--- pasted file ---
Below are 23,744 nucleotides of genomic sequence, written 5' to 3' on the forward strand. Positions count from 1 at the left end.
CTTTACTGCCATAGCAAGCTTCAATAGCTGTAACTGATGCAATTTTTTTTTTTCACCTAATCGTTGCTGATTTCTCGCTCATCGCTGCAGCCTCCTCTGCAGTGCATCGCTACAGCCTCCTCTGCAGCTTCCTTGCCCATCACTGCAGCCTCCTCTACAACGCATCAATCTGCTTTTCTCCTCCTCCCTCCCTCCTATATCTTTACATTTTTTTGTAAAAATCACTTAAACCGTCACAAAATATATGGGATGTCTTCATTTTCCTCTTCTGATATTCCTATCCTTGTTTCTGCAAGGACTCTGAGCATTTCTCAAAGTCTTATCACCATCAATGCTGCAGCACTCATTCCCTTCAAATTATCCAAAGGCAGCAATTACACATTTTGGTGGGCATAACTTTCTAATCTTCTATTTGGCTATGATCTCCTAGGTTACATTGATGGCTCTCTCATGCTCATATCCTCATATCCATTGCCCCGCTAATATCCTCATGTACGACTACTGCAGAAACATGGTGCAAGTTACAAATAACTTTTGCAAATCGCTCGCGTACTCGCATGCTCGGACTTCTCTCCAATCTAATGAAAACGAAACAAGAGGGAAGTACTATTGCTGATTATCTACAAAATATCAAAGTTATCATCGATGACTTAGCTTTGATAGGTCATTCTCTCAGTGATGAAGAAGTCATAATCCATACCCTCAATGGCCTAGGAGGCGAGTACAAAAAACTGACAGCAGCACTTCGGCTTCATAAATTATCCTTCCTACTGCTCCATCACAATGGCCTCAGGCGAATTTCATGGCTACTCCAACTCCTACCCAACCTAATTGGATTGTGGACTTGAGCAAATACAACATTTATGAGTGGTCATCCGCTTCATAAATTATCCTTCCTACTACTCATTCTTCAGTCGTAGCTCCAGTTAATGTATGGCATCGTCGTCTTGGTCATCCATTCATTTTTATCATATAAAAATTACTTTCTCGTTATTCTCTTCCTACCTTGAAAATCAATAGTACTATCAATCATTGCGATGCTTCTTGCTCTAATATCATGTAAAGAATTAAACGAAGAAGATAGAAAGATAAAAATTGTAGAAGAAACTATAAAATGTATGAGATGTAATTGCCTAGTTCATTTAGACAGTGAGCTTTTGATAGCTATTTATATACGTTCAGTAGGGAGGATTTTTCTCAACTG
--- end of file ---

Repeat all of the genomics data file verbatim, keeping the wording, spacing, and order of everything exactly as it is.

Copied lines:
Below are 23,744 nucleotides of genomic sequence, written 5' to 3' on the forward strand. Positions count from 1 at the left end.
CTTTACTGCCATAGCAAGCTTCAATAGCTGTAACTGATGCAATTTTTTTTTTTCACCTAATCGTTGCTGATTTCTCGCTCATCGCTGCAGCCTCCTCTGCAGTGCATCGCTACAGCCTCCTCTGCAGCTTCCTTGCCCATCACTGCAGCCTCCTCTACAACGCATCAATCTGCTTTTCTCCTCCTCCCTCCCTCCTATATCTTTACATTTTTTTGTAAAAATCACTTAAACCGTCACAAAATATATGGGATGTCTTCATTTTCCTCTTCTGATATTCCTATCCTTGTTTCTGCAAGGACTCTGAGCATTTCTCAAAGTCTTATCACCATCAATGCTGCAGCACTCATTCCCTTCAAATTATCCAAAGGCAGCAATTACACATTTTGGTGGGCATAACTTTCTAATCTTCTATTTGGCTATGATCTCCTAGGTTACATTGATGGCTCTCTCATGCTCATATCCTCATATCCATTGCCCCGCTAATATCCTCATGTACGACTACTGCAGAAACATGGTGCAAGTTACAAATAACTTTTGCAAATCGCTCGCGTACTCGCATGCTCGGACTTCTCTCCAATCTAATGAAAACGAAACAAGAGGGAAGTACTATTGCTGATTATCTACAAAATATCAAAGTTATCATCGATGACTTAGCTTTGATAGGTCATTCTCTCAGTGATGAAGAAGTCATAATCCATACCCTCAATGGCCTAGGAGGCGAGTACAAAAAACTGACAGCAGCACTTCGGCTTCATAAATTATCCTTCCTACTGCTCCATCACAATGGCCTCAGGCGAATTTCATGGCTACTCCAACTCCTACCCAACCTAATTGGATTGTGGACTTGAGCAAATACAACATTTATGAGTGGTCATCCGCTTCATAAATTATCCTTCCTACTACTCATTCTTCAGTCGTAGCTCCAGTTAATGTATGGCATCGTCGTCTTGGTCATCCATTCATTTTTATCATATAAAAATTACTTTCTCGTTATTCTCTTCCTACCTTGAAAATCAATAGTACTATCAATCATTGCGATGCTTCTTGCTCTAATATCATGTAAAGAATTAAACGAAGAAGATAGAAAGATAAAAATTGTAGAAGAAACTATAAAATGTATGAGATGTAATTGCCTAGTTCATTTAGACAGTGAGCTTTTGATAGCTATTTATATACGTTCAGTAGGGAGGATTTTTCTCAACTG